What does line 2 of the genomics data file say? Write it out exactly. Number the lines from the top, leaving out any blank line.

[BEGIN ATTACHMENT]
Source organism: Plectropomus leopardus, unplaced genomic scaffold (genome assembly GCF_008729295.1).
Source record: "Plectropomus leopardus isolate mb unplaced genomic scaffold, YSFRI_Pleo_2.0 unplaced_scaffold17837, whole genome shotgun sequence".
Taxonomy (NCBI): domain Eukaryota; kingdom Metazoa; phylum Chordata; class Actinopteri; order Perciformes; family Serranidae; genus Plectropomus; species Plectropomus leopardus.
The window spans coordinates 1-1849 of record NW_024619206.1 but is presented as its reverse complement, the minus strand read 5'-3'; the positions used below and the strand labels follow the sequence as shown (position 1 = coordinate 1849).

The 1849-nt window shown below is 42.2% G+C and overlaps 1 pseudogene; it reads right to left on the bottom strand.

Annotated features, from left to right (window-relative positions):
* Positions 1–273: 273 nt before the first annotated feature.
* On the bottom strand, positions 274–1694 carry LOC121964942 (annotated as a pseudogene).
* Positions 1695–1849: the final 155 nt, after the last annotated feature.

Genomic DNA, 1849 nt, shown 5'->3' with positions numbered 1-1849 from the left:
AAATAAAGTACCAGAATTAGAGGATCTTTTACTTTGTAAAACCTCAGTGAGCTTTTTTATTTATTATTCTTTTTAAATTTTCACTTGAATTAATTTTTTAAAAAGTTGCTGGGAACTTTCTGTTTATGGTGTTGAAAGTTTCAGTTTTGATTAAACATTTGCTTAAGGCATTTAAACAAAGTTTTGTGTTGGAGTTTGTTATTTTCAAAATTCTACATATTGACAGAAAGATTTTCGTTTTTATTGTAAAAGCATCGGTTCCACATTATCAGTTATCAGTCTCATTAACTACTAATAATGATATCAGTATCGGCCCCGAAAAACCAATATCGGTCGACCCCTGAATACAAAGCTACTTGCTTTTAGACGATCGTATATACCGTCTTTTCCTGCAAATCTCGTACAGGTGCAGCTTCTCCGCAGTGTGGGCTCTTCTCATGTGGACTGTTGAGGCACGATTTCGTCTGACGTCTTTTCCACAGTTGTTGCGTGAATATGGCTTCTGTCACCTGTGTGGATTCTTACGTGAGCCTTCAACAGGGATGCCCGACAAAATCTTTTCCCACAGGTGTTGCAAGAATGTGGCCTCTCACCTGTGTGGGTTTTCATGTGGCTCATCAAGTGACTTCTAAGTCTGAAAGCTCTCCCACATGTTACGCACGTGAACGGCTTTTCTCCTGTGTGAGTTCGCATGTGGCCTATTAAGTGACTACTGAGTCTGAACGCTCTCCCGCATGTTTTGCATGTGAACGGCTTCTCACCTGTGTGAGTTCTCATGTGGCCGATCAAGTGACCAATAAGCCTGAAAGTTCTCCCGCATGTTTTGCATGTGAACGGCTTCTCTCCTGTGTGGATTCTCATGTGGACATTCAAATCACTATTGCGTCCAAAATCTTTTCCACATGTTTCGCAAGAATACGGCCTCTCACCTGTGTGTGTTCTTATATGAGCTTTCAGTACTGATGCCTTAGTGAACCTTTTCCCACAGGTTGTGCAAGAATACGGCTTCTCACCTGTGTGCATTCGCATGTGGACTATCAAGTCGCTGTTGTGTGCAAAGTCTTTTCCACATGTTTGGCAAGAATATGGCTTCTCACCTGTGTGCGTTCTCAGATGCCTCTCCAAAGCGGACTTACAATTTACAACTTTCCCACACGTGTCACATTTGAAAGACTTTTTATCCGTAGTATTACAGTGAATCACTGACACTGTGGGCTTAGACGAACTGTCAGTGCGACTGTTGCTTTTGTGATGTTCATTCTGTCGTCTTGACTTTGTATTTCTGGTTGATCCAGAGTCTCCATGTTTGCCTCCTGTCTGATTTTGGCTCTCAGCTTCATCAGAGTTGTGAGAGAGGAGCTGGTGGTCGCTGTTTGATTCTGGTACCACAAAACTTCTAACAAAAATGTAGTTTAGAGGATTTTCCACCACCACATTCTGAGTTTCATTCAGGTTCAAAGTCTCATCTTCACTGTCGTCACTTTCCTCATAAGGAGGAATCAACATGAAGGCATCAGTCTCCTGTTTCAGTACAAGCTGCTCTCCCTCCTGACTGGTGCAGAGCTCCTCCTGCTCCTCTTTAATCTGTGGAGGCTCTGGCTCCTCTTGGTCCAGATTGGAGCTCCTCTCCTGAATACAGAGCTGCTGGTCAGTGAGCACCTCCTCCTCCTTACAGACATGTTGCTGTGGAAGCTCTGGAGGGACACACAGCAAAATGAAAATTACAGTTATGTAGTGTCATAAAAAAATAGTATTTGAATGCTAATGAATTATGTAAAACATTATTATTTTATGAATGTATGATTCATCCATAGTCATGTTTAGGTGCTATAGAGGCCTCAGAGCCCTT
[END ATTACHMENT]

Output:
Source record: "Plectropomus leopardus isolate mb unplaced genomic scaffold, YSFRI_Pleo_2.0 unplaced_scaffold17837, whole genome shotgun sequence".